Upper left is retired banker Leon Reinhart. Lower right is Bill Saturno, who’s archeology dig is being funded by Reinhart. Source of photos: online version of WSJ article cited below.
(p. P1) NORTHERN GUATEMALA — Aboard a small helicopter crossing a seemingly endless rainforest, Leon Reinhart is describing our destination, the San Bartolo archaeological site. "We are uncovering the oldest-known Maya murals and the oldest writing anyone has ever found in the Americas," he says.
Mr. Reinhart isn’t an archaeologist. He isn’t an academic. He is a retired banker.
In providing funding for the excavation at San Bartolo, Mr. Reinhart is one of a growing number of bankers, entrepreneurs and philanthropists who are playing a crucial role in archaeology. They are providing millions of dollars to study and preserve the relics of ancient civilizations from Latin America to Italy and Turkey, giving life to projects that would otherwise die.
. . .
(p. P4) Among the other members of the new generation of benefactors is Charles Williams II, himself an archaeologist. He directed the enormous excavation project in Corinth and has supported projects in Sicily and at Gordia in Turkey, where Alexander cut the Gordian knot. Through his foundation, David Packard, son of the Hewlett-Packard founder, financed the work at Zeugma in southwest Turkey that rescued a large number of mosaics just before they were submerged by a new dam. And a foundation created by Artemis Joukowsky, the former chancellor of Brown University, is funding conservation work at the Great Temple of Petra in Jordan.
Mr. Reinhart learned about San Bartolo thanks to the efforts of an investment banker, Lewis S. Ranieri, who pioneered the mortgage-securities market at Salomon Brothers in the 1980s and now is chairman of CA, the information-technology concern formerly known as Computer Associates. Mr. Ranieri created the Foundation for the Advancement of Mesoamerican Studies, or Famsi, devoted to archaeology.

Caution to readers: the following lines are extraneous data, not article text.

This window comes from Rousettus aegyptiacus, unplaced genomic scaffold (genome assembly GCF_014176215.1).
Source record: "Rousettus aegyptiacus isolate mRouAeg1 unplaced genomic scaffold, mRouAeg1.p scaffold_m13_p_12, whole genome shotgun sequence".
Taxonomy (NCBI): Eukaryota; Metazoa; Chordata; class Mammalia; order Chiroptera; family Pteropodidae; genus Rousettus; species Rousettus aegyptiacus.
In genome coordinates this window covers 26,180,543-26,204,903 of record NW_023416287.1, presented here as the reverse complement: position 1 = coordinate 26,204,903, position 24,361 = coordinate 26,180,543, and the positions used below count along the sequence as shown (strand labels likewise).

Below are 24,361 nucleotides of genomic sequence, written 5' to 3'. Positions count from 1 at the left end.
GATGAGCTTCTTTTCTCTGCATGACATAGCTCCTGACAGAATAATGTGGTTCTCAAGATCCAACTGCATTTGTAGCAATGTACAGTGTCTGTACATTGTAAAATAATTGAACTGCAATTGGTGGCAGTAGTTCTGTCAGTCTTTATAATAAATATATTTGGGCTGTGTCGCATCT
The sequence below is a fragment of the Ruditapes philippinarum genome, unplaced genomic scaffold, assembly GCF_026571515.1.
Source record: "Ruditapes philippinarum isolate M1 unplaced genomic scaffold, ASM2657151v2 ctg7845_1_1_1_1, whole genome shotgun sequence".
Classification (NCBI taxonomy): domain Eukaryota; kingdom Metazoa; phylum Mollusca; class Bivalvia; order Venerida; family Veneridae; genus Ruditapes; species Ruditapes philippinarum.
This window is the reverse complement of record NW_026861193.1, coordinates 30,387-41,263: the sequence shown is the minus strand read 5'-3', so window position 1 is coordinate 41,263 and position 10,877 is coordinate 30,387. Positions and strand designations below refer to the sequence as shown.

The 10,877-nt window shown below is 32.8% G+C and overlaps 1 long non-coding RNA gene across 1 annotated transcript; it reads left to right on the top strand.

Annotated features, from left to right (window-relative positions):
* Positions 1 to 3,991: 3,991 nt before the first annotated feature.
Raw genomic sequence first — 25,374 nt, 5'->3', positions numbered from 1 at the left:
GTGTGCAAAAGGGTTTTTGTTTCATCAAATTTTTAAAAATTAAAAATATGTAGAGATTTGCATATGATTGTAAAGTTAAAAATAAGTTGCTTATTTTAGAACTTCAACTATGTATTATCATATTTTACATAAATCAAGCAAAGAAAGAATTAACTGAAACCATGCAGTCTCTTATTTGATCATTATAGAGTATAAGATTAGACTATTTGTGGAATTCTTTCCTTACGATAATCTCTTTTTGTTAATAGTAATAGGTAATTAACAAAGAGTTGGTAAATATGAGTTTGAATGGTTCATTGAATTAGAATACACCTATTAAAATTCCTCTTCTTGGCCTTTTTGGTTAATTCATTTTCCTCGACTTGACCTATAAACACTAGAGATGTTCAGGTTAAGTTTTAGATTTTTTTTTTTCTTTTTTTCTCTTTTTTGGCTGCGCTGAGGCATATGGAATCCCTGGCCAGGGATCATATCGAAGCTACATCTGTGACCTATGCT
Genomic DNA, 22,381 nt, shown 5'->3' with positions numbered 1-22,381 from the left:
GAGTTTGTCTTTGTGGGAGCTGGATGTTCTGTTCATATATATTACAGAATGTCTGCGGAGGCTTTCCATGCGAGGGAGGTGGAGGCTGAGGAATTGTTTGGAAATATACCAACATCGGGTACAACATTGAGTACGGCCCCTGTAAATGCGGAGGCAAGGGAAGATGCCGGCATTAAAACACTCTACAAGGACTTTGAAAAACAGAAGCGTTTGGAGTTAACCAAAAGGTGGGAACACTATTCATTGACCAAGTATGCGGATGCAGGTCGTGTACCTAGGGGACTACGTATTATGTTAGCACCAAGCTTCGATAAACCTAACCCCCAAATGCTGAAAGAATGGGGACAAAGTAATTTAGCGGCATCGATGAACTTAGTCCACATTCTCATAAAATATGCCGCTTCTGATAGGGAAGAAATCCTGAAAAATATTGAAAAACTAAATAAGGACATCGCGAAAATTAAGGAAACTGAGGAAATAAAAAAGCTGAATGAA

On Famsi’s Web site, Mr. Reinhart read an article about San Bartolo written by Bill Saturno, the young archaeologist who literally stumbled across the ruin in 2001. Entering a tunnel cut by looters, he immediately understood that the paintings were much older than previously discovered Mayan murals with such complicated iconography.
Fascinated by Mr. Saturno’s article, Mr. Reinhart sent him an email. Because the project had received grants from Famsi and the National Geographic Society, Mr. Reinhart assumed it was fully funded; he soon learned that wasn’t the case. Mr. Saturno was borrowing on his personal credit card to keep the work going. Mr. Reinhart agreed to cover most of the needed funds — a sum that has now crossed the $1 million mark. (Among this year’s expenses: $65,000 for stabilizing the murals and $18,700 in food.)
For the full story, see:
G. BRUCE KNECHT. "Culture; The Rich Dig Deep: Archaeology’s New Players; As traditional funds for excavations fall short, wealthy benefactors are bolstering the hunt for antiquities." The Wall Street Journal (Sat., May 13, 2006): P1 & P4.
(Note: ellipses added.)